Carrithers often wears her dad’s old work boots to Gaslight and other volunteer sites, another way that she feels tied to her dad.
When nearly $4,000 worth of equipment was stolen from Friends of Eastern Cemetery — a completely volunteer-run organization — last year, Carrithers donated some of her dad’s old lawn-care equipment.
“I passed along dad’s legacy to this organization with some of his tools,” Carrithers says. “I told them, ‘My dad would love what you’re doing, and this is from him.’”
Carrithers has put her passion for animal rescue to work by helping community cats who are spayed and neutered through the Alley Cat Advocates program and even has her own rescue cat Mocha at home.
Through the Nextdoor app, Carrithers found out about the Jefferson County Reforestation Project and volunteers her truck to help transport the threes. She even got her twin sister who lives in Georgia to pitch in by creating a flyer for the program using her graphic design skills.
“My husband jokes he would not have a social life if it wasn’t for people coming to borrow the truck,” says Carrithers, with a laugh.
Carrithers also occasionally volunteers her time to put wreaths or flags at grave sites and has even volunteered her time to help overwhelmed friends when they are moving.
“You can hole up in your house if you want to or you can go out and help,” Carrithers says. “If you’re having a bad day or are in a bad mood, go help someone else. It is way too easy to stay in your own little cocoon, but there is always work to be done and somebody out there to help.”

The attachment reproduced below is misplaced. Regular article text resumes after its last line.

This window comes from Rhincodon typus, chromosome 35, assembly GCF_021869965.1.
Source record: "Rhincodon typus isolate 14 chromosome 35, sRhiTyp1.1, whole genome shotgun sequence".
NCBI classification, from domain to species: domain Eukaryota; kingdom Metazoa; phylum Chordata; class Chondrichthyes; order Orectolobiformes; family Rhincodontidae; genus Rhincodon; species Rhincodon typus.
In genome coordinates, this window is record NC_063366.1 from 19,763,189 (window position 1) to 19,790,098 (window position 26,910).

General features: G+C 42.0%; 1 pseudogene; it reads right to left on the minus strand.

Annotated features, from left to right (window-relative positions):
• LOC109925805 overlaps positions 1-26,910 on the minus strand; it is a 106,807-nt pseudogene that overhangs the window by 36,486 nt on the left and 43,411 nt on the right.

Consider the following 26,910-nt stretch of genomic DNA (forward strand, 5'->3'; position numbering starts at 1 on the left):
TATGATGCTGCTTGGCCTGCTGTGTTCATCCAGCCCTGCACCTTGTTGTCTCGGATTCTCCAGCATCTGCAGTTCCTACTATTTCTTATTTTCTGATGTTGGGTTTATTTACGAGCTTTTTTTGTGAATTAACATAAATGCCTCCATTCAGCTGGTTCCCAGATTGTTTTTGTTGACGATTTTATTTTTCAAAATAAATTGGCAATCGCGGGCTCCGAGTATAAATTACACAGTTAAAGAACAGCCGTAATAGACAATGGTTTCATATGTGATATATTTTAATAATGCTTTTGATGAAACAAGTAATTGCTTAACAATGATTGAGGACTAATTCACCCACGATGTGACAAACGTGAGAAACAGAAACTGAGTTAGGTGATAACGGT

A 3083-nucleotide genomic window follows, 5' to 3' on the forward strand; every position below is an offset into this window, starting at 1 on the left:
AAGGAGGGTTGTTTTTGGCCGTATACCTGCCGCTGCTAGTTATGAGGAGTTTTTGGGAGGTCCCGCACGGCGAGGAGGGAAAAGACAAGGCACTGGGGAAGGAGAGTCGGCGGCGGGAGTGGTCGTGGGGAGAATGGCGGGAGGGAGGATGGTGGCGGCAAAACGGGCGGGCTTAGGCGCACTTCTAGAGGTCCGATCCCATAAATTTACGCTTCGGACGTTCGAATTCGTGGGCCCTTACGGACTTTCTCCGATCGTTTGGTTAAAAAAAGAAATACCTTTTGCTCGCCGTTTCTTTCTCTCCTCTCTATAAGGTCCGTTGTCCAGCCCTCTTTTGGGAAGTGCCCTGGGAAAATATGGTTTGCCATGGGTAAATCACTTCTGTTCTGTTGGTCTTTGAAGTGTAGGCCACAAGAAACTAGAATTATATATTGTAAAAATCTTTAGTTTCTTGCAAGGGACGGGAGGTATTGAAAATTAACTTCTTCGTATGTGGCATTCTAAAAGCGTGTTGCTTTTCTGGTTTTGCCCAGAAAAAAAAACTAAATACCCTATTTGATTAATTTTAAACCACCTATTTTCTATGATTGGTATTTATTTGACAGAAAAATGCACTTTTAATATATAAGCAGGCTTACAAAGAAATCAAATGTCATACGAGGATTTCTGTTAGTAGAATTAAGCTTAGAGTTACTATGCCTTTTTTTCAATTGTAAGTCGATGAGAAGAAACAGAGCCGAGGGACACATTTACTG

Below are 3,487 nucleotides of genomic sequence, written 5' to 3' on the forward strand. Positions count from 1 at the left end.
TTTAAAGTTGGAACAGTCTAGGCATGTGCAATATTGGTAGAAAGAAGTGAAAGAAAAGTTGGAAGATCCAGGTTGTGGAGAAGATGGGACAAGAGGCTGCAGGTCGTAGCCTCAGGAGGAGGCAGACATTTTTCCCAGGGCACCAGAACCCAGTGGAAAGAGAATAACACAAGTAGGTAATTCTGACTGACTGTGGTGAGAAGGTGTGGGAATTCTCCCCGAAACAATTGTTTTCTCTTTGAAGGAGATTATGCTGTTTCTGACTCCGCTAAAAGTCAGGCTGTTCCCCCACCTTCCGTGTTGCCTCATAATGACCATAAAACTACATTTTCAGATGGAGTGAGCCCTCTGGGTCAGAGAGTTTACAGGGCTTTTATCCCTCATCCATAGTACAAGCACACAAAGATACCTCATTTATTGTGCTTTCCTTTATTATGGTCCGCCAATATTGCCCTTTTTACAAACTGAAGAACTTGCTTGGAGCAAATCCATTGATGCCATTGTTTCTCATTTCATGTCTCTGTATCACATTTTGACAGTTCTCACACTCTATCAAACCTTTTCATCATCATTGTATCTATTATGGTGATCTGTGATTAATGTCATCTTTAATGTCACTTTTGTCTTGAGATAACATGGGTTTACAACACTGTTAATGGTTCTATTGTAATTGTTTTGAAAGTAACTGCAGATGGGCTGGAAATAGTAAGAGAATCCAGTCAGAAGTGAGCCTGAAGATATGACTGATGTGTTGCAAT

Volunteering for a new organization can sometimes feel intimidating, but Carrithers encourages people to reach out to organizations they’re interested in and ask if they need help. If something doesn’t work out, you can find a different project to support. The best experiences will be those tied to your skill set and interests, so find something that suits you.
“Try something out that you’re okay with, whatever arena that is,” Carrithers says. “You may not be in the right spot for you, but there is a right spot for you and it’s okay to learn that and move on.”
And while volunteering is not always glamorous and can come with some long hours, Carrithers looks at the bright side.
“You go home worn out but happy and with a smile on your face,” she says.